WINDHOEK - Namibia is leading the way with regard to women representation in local government from 42 percent to 48 percent in the last nine years, according to the newly launched SADC Gender Protocol Barometer.
Only five countries in SADC have exceeded 30 percent women in local government, namely Tanzania, Mozambique, Lesotho, South Africa and, of course, Namibia.
Seven SADC countries, namely Botswana, Zimbabwe, eSwatini, Malawi, Madagascar, Zambia and the Democratic Republic of Congo (DRC) have less than 20 percent women in local government. DRC, with six percent, has the lowest representation of women in local government, according to the report. All SADC countries with elected local government failed to reach the 50 percent target, the report indicates, and only Namibia is close to reaching that set target.
Also, two countries held local government elections last year, namely eSwatini and Lesotho. But Lesotho regressed by nine percentage points from 49 percent to 40 percent.
Women constitute 12 percent of councilors in eSwatini urban councils. When this is combined with women in the rural councils, the proportion of women in local government in eSwatini is 14 percent down from 15 percent before the urban elections.
Meanwhile, the average representation of women in local government in Southern Africa has declined from 24 percent to 23 percent over the last ten years, information from the report shows.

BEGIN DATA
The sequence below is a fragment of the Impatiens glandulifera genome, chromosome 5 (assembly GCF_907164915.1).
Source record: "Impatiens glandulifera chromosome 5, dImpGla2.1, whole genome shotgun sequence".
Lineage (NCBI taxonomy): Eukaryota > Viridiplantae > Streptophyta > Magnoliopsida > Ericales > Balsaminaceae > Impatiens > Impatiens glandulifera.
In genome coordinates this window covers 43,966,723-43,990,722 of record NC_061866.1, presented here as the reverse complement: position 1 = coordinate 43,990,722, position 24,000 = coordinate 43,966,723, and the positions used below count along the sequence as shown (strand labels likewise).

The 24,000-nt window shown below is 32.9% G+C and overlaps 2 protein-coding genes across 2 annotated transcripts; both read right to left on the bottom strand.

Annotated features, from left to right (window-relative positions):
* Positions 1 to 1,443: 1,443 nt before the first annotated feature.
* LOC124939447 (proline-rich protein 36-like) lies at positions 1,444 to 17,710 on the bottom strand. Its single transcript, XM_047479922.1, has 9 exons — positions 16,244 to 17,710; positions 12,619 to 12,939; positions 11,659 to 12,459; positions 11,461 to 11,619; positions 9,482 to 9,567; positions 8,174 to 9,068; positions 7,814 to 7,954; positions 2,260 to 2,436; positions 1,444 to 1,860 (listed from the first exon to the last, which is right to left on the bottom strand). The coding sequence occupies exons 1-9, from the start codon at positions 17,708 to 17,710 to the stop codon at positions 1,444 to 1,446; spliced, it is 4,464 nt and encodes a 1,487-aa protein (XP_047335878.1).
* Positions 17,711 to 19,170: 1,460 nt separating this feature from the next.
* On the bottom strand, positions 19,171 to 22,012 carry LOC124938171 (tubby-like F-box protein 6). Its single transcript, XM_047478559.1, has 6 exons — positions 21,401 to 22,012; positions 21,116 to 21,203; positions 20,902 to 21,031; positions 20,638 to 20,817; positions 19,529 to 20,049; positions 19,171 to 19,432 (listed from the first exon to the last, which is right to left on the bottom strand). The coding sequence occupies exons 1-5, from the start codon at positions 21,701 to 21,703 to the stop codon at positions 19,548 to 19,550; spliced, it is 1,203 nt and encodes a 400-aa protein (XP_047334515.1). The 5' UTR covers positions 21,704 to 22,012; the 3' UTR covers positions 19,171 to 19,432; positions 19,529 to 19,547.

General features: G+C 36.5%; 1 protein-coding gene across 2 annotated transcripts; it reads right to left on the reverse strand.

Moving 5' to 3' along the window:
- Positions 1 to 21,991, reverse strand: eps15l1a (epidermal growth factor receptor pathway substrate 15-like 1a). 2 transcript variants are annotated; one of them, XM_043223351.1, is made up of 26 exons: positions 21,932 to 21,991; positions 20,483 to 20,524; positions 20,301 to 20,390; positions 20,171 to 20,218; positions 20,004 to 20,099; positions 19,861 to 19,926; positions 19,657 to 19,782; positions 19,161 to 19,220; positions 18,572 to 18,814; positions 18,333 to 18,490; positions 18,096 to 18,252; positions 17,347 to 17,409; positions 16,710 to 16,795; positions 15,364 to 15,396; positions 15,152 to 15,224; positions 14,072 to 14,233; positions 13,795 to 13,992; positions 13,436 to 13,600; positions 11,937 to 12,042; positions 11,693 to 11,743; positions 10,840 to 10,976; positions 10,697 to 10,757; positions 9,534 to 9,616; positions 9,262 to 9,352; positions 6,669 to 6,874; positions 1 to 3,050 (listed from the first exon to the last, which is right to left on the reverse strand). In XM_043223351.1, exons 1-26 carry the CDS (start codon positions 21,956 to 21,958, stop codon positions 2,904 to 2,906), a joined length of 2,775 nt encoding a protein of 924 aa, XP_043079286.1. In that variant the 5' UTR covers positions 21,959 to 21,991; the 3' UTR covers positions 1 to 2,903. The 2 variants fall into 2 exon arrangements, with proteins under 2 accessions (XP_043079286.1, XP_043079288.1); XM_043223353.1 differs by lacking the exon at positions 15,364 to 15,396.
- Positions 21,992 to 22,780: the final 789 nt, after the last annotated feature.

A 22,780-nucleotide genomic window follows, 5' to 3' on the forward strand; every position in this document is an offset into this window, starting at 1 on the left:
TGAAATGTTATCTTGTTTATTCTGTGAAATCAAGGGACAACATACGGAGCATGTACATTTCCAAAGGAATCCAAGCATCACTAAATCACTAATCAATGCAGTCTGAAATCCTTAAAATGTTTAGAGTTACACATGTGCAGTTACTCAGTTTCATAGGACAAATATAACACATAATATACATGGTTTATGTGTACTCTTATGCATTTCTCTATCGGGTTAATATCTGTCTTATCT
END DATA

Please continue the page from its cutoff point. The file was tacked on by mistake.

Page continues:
This is largely due to the decline of the proportion of women in local government in Lesotho from 58 percent to 40 percent over this period.
In addition, information contained in the report that was launched on Monday evening shows that key gains have been made in Mauritius, from six percent to 27 percent, as a result of the adoption of a gender neutral quota in Mauritius and Namibia from 42 percent to 48 percent.
Speaking at the launch of the SADC Gender Protocol Barometer on Monday evening, the SADC Gender Links CEO, Colleen Lowe Morna, said the SADC Gender and Development Index (SGDI) went down from 61 percent to 59 percent in this current year.
The Citizen Score Card also went down from 65 percent to 62 percent, said Morna.
“This is the tragedy of the work that we are doing. One step forward, two steps backwards,” said Morna. The SGDI is a mix of empirical data and gender attitude scores drawn from the Gender Progress Score (GPS), which is one of the monitoring and evaluation tools administered by Gender Links. The Citizen Score Card gives ordinary men and women the opportunity to hold their governments accountable.
“We need to ask ourselves what is happening – never before has there been so much talk about gender equality. We’re talking the talk but we’re not walking the walk,” said Morna.
She also explained the gender attitude survey, which was part of the data gathered. She highlighted that 55 percent of the SADC region said people should be treated the same whether they are women or men.
“So just remember 45 percent of the people in the region did not think that women and men should be treated the same. That’s a bit worrying,” she added. Further, she pointed out that 56 percent of people surveyed in SADC said a woman should obey her husband.
“So there’s a bit of schizophrenia at work – sometimes we talk the equality talk but then our attitudes and belief systems are clearly not there yet,” said Morna.
Officially launching the document, the Deputy Minister of Gender Equality and Child Welfare, Lucia Witbooi, said Namibia has seen an increase in women representation following the Swapo Party’s adoption of 50/50 gender representation. “We also call on other political parties to amend their constitutions so that if they get to parliament both genders are equally represented,” said Witbooi.